Issues with transmitting tornado warnings in various areas of the country

rdale

EF5
Mar 1, 2004
6,984
500
21
49
Lansing, MI
skywatch.org
The NWS doesn't send text message warnings so you're referring to something else. They don't do "inaccurate" radio broadcasts so I again don't think you understand the warning process to be able to comment on it.
 

calvinkaskey

Guest
Feb 17, 2014
384
30
11
yes it does because they say on the radio they issued it like 5 minutes ago but it wasn't broadcast on NOAA radio
 

Mitchell Schelinder

Enthusiast
Nov 26, 2016
6
11
6
Cedar Point North Carolina
There was not a 7 minute delay in NOAA Weather Radio unless major technical issues hit that day. Normally it's on the order of 5-15 seconds.

Tornado sirens are not cheap. In emergency management we rank all hazards and their risks - and from that can base where to allocate resources (and money.) Tornadoes aren't as high in NC as they are in OK.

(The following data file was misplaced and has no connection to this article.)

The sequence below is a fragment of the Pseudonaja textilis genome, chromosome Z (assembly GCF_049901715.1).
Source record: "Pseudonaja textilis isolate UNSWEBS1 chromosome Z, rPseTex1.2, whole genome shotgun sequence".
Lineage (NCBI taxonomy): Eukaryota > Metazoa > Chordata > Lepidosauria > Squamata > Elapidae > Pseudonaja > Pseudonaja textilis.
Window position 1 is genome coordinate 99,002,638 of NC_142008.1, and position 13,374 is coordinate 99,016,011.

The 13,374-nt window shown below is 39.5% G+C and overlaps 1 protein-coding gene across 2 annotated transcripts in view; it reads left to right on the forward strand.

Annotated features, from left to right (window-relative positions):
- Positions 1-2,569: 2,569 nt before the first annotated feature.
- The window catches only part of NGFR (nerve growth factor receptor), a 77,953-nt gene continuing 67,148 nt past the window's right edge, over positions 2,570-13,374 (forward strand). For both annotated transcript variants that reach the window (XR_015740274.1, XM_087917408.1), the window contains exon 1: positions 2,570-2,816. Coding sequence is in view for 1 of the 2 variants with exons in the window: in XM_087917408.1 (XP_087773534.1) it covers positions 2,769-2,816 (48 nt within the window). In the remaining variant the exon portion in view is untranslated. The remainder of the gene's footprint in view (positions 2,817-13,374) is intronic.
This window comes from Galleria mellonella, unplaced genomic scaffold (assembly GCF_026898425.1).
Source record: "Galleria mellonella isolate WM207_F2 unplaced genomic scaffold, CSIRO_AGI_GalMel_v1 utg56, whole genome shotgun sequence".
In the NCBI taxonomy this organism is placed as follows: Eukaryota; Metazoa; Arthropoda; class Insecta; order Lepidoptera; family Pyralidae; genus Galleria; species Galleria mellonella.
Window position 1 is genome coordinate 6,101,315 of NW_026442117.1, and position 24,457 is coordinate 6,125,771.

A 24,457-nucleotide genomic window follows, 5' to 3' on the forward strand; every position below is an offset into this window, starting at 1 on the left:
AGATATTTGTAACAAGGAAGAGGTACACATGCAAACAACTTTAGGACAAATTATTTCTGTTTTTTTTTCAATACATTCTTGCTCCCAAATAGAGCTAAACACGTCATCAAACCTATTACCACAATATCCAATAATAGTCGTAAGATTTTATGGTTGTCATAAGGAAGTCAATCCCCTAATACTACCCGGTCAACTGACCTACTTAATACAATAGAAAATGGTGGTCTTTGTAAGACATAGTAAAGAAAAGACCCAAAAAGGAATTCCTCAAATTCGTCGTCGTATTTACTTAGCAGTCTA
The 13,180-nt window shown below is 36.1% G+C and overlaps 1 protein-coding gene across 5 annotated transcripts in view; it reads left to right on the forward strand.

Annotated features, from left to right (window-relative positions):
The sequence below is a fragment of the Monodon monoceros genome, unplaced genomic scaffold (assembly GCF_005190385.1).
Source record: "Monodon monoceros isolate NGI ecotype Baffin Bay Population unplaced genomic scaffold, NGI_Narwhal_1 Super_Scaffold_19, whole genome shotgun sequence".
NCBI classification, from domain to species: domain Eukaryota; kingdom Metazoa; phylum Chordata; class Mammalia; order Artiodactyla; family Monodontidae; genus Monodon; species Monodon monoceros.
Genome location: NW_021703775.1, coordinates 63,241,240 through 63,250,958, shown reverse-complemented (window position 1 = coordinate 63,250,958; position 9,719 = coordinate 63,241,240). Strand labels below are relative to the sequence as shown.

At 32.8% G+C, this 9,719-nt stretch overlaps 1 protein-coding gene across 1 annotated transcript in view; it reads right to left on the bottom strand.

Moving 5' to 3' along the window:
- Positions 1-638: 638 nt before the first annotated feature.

There was not a 7 minute delay in NOAA Weather Radio unless major technical issues hit that day. Normally it's on the order of 5-15 seconds.

Tornado sirens are not cheap. In emergency management we rank all hazards and their risks - and from that can base where to allocate resources (and money.) Tornadoes aren't as high in NC as they are in OK.

If you're referring to the events of March 29, 2014 I'd have to disagree. I was in Salemburg, NC for two weeks for a law enforcement class. The news and NOAA Weather Radio talked for a couple of days prior saying there was a very good chance of severe weather for the area. On the day in question my weather radio went off for a tornado warning that was still 15 plus minutes away. The campus had more than enough warning and the NWS specifically mentioned the communities in the path.